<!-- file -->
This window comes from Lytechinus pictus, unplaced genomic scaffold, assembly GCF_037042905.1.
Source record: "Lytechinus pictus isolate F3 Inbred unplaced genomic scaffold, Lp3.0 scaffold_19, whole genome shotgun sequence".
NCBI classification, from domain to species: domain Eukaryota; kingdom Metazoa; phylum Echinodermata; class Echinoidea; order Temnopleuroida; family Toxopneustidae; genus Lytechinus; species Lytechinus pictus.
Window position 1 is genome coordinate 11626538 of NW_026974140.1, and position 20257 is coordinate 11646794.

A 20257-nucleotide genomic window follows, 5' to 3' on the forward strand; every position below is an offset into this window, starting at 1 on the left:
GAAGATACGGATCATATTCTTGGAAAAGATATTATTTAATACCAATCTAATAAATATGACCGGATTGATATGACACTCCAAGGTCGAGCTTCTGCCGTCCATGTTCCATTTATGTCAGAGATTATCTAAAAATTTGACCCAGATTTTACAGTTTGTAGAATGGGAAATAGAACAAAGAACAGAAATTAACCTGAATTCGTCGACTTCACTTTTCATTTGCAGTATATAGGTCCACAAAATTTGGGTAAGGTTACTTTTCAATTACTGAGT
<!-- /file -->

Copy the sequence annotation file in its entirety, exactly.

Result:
This window comes from Lytechinus pictus, unplaced genomic scaffold, assembly GCF_037042905.1.
Source record: "Lytechinus pictus isolate F3 Inbred unplaced genomic scaffold, Lp3.0 scaffold_19, whole genome shotgun sequence".
NCBI classification, from domain to species: domain Eukaryota; kingdom Metazoa; phylum Echinodermata; class Echinoidea; order Temnopleuroida; family Toxopneustidae; genus Lytechinus; species Lytechinus pictus.
Window position 1 is genome coordinate 11626538 of NW_026974140.1, and position 20257 is coordinate 11646794.

A 20257-nucleotide genomic window follows, 5' to 3' on the forward strand; every position below is an offset into this window, starting at 1 on the left:
GAAGATACGGATCATATTCTTGGAAAAGATATTATTTAATACCAATCTAATAAATATGACCGGATTGATATGACACTCCAAGGTCGAGCTTCTGCCGTCCATGTTCCATTTATGTCAGAGATTATCTAAAAATTTGACCCAGATTTTACAGTTTGTAGAATGGGAAATAGAACAAAGAACAGAAATTAACCTGAATTCGTCGACTTCACTTTTCATTTGCAGTATATAGGTCCACAAAATTTGGGTAAGGTTACTTTTCAATTACTGAGT